Serious, long-lasting impact of disaster on children
CHILDREN CAUGHT in natural or man-made disasters can suffer from trauma and bereavement for far longer than adults realise, and this can affect not only how well they perform at school but also the trajectory of their lives, researchers have said.
Floodwaters eventually recede, power is restored, buildings are repaired and daily routines begin again, but many children struggle, finding it difficult to concentrate, do schoolwork and sleep.
Some are scared to leave home for school, fearful that something will happen to them or their families. And at school, some will act out, leading to suspension and expulsion, while others cannot focus or concentrate, said David Schonfeld, head of the National Center for School Crisis and Bereavement at the University of Southern California.
Adults do not always see how children react internally and expect them to bounce back quickly when routines are restarted, but the effects can linger for years after the disaster.
“It is not like it gets all better quickly and everyone can move on,” Schonfeld said. Though it is often said that children are flexible and get used to living in difficult conditions, in many cases, they don’t.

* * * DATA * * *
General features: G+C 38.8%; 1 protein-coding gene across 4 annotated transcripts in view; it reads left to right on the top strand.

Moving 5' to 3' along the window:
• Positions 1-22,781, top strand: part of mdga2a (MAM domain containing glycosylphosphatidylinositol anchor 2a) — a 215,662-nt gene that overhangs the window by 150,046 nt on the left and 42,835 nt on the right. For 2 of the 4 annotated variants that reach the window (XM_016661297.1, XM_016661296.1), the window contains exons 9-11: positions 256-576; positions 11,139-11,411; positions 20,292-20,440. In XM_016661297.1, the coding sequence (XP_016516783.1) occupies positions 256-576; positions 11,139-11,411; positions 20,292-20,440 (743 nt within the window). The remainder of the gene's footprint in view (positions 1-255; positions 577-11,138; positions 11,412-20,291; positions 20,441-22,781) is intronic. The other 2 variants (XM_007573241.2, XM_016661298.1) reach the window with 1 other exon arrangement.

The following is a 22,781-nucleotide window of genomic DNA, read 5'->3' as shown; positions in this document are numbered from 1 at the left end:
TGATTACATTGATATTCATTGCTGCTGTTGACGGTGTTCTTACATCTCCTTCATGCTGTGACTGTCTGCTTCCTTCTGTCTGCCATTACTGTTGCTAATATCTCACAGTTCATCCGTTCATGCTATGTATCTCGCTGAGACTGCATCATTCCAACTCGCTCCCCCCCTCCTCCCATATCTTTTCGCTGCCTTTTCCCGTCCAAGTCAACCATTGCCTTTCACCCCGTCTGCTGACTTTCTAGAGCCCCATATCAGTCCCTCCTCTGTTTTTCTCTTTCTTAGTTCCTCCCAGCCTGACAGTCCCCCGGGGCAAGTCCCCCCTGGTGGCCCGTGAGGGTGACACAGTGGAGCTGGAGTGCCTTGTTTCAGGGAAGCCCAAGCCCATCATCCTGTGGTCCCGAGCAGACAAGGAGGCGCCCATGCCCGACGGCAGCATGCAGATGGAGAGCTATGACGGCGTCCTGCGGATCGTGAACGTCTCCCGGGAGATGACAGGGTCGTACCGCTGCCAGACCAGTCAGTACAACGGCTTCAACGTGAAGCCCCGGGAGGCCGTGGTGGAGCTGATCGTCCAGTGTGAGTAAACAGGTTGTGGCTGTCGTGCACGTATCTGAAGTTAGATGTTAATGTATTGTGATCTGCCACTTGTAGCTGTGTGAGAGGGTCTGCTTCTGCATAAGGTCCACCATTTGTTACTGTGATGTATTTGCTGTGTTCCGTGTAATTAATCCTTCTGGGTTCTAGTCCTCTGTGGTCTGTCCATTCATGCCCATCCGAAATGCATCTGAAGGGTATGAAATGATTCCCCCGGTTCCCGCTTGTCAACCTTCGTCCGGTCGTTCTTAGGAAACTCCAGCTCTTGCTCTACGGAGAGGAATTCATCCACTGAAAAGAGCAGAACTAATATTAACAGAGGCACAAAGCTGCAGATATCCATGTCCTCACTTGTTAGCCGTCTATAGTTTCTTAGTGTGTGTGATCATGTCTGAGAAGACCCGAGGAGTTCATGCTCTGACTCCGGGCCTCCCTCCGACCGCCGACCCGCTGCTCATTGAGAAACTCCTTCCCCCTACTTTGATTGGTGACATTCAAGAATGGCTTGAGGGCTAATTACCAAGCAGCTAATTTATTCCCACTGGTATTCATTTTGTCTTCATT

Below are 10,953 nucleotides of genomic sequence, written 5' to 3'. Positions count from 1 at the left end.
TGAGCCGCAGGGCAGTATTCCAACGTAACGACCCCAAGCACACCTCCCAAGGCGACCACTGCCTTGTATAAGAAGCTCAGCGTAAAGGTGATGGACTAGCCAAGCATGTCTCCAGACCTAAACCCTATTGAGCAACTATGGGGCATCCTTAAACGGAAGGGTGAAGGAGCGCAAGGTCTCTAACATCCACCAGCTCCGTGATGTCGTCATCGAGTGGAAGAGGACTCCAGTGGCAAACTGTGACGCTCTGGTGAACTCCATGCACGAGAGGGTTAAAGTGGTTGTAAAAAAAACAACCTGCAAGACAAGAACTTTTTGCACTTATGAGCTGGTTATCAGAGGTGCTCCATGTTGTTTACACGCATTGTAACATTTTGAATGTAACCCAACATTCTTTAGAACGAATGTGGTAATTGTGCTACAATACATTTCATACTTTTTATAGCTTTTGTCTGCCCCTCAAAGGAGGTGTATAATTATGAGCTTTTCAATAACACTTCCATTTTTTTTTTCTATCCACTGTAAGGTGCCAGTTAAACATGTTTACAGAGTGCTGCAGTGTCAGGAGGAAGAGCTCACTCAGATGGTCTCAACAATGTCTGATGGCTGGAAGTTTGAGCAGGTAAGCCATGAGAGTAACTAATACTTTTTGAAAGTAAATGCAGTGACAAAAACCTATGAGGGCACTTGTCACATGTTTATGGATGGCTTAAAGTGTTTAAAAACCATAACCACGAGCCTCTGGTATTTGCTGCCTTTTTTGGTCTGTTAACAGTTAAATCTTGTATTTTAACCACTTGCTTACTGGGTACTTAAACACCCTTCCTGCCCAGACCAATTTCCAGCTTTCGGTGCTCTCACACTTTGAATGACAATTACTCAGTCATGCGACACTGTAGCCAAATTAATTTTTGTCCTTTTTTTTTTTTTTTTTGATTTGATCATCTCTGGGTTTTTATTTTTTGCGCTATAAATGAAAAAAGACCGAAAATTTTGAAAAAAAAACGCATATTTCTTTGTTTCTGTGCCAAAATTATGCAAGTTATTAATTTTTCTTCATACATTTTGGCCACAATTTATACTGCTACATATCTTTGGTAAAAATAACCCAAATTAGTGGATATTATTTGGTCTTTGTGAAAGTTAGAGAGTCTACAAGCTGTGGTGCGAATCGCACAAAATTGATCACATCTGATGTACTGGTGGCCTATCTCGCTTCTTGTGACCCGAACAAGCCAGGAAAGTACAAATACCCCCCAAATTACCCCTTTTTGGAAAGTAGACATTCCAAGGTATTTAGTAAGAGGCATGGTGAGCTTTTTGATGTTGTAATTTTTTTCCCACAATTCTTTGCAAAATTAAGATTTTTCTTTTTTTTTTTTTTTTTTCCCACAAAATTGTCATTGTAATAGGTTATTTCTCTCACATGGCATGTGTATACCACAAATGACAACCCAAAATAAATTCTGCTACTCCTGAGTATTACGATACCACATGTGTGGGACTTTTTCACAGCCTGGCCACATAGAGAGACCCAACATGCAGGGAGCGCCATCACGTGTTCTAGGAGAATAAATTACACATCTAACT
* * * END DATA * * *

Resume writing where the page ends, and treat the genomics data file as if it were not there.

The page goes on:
In 2010, the US National Commission on Children and Disasters reported that state and local governments needed to better identify the needs of all children before disaster strikes and develop long-term recovery plans that address their housing, education, health and mentalhealth needs.
It offered 81 recommendations, but, a 2015 report by the nonprofit Save the Children, found that only 17 recommendations had been “fully met.”
Some US cities have had to scramble to keep school going after hurricanes, such as sending students to temporary housing or even to different districts.
In poor communities and those without post-disaster plans, children suffer more. A 2010 meta-analysis of 96 studies that examined post-traumatic stress disorder or post-traumatic stress symptoms in 75,154 youths found that, in many cases, the effects of the disaster last years and that it is not just the disaster that causes trauma.
After storms like super typhoon Haiyan, it is harder for children to recover.